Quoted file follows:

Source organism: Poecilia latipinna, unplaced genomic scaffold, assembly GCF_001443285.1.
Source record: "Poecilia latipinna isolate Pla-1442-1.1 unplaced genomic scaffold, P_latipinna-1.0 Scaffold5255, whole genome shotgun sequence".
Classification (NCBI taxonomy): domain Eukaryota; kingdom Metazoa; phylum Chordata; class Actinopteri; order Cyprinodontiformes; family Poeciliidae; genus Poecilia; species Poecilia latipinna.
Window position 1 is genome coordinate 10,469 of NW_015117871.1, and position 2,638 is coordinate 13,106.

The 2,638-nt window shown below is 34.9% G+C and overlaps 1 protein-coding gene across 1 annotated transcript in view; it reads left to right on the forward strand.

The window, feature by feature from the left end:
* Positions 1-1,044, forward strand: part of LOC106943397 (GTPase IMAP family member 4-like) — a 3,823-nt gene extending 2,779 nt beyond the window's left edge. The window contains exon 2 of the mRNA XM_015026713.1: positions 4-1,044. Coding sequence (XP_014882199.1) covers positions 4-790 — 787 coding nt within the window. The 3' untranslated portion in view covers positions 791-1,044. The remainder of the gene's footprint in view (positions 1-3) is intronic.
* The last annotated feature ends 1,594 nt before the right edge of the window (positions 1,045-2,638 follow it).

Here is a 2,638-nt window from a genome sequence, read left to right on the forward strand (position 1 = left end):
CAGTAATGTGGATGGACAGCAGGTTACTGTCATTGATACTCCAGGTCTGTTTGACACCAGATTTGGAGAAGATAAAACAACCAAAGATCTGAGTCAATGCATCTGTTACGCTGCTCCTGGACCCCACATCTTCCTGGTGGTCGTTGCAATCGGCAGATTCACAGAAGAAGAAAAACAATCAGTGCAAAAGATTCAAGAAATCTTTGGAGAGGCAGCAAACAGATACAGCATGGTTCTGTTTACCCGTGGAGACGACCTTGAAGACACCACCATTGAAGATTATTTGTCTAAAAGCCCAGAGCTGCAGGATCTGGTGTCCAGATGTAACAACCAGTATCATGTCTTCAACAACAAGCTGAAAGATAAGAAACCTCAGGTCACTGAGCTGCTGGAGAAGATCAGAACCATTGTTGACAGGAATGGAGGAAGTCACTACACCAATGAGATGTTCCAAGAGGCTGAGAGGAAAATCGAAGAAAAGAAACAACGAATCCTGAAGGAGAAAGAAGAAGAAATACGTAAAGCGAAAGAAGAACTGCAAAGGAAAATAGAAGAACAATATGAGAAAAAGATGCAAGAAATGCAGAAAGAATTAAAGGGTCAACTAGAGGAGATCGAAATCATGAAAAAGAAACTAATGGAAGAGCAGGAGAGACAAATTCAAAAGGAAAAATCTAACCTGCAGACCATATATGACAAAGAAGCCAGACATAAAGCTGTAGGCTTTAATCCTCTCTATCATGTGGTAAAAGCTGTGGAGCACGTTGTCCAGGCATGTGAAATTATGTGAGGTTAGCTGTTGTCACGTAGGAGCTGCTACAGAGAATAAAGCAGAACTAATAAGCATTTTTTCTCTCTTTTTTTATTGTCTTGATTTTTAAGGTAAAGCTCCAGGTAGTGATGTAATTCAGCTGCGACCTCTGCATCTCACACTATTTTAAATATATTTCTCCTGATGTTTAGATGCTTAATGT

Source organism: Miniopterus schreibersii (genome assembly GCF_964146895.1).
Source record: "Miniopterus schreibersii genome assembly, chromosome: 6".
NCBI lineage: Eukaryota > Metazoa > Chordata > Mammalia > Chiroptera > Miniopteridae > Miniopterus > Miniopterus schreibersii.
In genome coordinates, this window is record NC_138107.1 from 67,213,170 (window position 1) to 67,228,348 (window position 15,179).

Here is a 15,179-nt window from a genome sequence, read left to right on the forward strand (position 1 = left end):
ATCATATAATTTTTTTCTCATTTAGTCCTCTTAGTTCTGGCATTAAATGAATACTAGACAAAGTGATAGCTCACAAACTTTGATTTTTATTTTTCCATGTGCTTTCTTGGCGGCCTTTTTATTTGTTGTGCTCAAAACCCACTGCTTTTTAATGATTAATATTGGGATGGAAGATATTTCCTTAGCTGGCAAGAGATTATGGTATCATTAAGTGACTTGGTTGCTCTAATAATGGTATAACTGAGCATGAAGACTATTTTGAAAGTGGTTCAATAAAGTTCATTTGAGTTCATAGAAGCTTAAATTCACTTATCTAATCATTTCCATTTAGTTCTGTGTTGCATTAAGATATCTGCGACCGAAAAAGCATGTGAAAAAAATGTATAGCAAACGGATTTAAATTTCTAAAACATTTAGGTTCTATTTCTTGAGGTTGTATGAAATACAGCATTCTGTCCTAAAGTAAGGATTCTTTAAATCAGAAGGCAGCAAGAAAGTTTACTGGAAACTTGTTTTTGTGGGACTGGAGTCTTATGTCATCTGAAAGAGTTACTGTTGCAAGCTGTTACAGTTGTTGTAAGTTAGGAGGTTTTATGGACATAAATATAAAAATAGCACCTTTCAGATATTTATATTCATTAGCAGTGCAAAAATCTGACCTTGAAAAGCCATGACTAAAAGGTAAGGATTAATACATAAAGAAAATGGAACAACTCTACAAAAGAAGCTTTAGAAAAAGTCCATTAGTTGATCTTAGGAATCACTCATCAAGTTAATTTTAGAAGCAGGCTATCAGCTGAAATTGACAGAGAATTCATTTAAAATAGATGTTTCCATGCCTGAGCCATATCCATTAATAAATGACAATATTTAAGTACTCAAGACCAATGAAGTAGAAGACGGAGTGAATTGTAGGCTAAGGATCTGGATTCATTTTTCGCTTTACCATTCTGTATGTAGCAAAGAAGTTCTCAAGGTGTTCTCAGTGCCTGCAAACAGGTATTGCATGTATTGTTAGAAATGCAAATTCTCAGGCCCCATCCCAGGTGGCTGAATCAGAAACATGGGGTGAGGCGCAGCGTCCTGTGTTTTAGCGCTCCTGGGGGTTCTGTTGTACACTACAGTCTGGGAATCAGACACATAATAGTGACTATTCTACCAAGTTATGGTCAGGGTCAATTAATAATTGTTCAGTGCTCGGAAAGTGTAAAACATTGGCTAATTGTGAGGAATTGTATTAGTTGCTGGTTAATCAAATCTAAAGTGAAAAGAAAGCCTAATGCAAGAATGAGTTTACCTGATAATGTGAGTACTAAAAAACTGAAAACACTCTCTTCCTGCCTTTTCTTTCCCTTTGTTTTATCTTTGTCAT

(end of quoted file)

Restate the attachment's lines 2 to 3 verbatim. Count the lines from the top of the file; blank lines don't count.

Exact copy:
Source record: "Poecilia latipinna isolate Pla-1442-1.1 unplaced genomic scaffold, P_latipinna-1.0 Scaffold5255, whole genome shotgun sequence".
Classification (NCBI taxonomy): domain Eukaryota; kingdom Metazoa; phylum Chordata; class Actinopteri; order Cyprinodontiformes; family Poeciliidae; genus Poecilia; species Poecilia latipinna.